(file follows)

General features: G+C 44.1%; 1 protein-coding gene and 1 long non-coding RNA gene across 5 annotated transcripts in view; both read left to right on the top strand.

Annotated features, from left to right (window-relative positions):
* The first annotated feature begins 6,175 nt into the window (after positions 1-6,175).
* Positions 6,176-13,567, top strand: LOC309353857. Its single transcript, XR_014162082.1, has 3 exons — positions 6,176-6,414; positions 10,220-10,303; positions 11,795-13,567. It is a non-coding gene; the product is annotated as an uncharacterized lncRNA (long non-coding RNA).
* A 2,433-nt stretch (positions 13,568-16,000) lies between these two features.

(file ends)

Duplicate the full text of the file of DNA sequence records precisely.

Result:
General features: G+C 44.1%; 1 protein-coding gene and 1 long non-coding RNA gene across 5 annotated transcripts in view; both read left to right on the top strand.

Annotated features, from left to right (window-relative positions):
* The first annotated feature begins 6,175 nt into the window (after positions 1-6,175).
* Positions 6,176-13,567, top strand: LOC309353857. Its single transcript, XR_014162082.1, has 3 exons — positions 6,176-6,414; positions 10,220-10,303; positions 11,795-13,567. It is a non-coding gene; the product is annotated as an uncharacterized lncRNA (long non-coding RNA).
* A 2,433-nt stretch (positions 13,568-16,000) lies between these two features.